An alternative to the Irish Backstop: an all-Ireland “Common No-Custom Area” as a frontier traffic area under art. 24 of GATT [Blog post]

Sacerdoti, Giorgio and Moran, Niall ORCID: https://orcid.org/0000-0001-7564-9419 (2019) An alternative to the Irish Backstop: an all-Ireland “Common No-Custom Area” as a frontier traffic area under art. 24 of GATT [Blog post]. DCU Brexit Institute. [Other] (Published online first)

Abstract

Up to now it has been impossible to bridge the respective “red lines” of the UK and the EU in such a way that, as reaffirmed by the Boris Johnson government, after Brexit the UK –would be able to (a) regulate freely its internal market, diverging possibly from EU regulations, without distinction between the regime applicable to Northern Ireland (NI) and that of the rest of the UK, and (b) pursue an independent trade policy with third countries. The EU for its part seeks to preserve the unity of its single market and prevent the UK accessing it as a third country “à la carte”. No solution has yet been found that would allow coexistence of these two divergent requirements without establishing border controls between NI and the Republic of Ireland (RI), which both parties intend to avoid in order to preserve the Good Friday Agreement. The “backstop” does not solve this dilemma because in order to avoid a hard border in Ireland it prevents the UK from pursuing objectives (a) and (b) by tying the UK in a custom union with the EU. Rejection of the backstop with no alternative arrangement in place or a no-deal would, on the other hand, require a hard border to preserve the integrity of the single market.

To resolve this conundrum, this comment proposes the alternative of establishing a “Common No-Custom Area” in Ireland – parallel to the Common Travel Area – applicable only to products originating in either part of the island (which represent a major part of intra-Ireland trade). This special regime conforms to the Frontier Traffic exception of Art. 24 of GATT/WTO and finds a “precedent” in the regime established by the EU in 2004 for trade between the Republic of Cyprus and Northern Cyprus. These products, duly labelled or certified as “Irish-made” under the authority of a Mixed Commission that would manage this special regime, would circulate freely as domestic products in both parts of the island. Products originating from outside the island, made in the rest of the UK or imported therein from third countries, entering NI but destined to the RI (or vice versa with respect to the EU and RI), would instead undergo the usual controls and custom duties for imported products, where such imports from outside the EU are currently cleared, thus not at the RI-NI border. Recent overtures of British officials that they would be willing to create a “single regulatory zone” covering all of Ireland for certain products go in the direction of what we propose. Their new flexibility has however been found by the EU Commission to be inadequate to protect the single market and to avoid a hard border, a requirement that our more comprehensive proposal would satisfy.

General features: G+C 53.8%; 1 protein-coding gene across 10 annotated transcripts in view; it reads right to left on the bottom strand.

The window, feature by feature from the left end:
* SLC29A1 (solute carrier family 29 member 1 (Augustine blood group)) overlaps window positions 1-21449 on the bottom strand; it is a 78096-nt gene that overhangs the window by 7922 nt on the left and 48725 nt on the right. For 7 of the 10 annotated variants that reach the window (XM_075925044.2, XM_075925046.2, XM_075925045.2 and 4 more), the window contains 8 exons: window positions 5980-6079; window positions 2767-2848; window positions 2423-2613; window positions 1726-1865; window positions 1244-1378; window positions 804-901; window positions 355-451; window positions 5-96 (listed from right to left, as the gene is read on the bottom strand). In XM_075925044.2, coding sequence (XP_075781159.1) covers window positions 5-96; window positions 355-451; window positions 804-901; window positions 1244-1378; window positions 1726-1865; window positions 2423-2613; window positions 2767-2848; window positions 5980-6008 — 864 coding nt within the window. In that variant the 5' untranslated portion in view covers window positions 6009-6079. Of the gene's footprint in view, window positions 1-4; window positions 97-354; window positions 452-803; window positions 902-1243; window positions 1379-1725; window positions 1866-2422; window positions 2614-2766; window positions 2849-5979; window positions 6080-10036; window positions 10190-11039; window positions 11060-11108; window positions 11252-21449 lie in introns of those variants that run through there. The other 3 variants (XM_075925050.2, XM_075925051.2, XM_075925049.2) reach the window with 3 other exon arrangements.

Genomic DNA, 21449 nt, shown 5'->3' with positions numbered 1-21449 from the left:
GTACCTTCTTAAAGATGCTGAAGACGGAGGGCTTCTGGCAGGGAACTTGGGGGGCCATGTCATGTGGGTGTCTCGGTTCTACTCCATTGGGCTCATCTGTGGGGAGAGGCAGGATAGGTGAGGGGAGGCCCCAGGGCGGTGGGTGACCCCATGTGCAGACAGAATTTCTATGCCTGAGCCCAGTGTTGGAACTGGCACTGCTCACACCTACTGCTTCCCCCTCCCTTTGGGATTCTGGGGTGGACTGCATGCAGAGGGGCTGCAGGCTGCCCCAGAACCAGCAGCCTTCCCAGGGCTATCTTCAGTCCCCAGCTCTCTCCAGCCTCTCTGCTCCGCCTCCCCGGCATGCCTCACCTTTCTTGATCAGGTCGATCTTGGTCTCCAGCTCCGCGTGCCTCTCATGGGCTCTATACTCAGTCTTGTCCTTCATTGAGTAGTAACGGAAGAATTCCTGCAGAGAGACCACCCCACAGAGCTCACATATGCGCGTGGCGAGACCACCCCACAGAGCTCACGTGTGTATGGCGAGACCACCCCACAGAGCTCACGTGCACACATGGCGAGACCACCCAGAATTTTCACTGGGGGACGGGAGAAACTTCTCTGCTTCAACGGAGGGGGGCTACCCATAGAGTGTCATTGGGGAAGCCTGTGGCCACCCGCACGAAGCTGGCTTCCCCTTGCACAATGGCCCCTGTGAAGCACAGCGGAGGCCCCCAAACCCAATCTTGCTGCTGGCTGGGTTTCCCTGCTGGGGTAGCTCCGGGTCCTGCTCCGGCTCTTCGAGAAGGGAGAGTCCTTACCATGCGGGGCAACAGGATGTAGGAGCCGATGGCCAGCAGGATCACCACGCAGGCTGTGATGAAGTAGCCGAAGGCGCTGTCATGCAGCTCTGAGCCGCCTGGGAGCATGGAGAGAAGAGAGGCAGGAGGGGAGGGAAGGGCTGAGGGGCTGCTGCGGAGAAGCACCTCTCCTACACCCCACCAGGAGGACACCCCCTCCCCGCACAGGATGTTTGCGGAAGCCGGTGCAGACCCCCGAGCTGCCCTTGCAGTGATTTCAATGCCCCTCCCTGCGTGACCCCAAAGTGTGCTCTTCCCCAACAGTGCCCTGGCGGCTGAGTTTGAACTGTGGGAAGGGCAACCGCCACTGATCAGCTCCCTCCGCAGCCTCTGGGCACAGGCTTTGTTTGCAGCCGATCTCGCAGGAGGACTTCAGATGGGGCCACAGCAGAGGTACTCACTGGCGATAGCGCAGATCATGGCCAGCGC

Item Type: Other
Research Areas: A. > School of Law > Law and Politics
Item ID: 28279
Useful Links:
Depositing User: Niall Moran
Date Deposited: 22 Nov 2019 15:13
Last Modified: 22 Nov 2019 15:13
URI: https://eprints.mdx.ac.uk/id/eprint/28279

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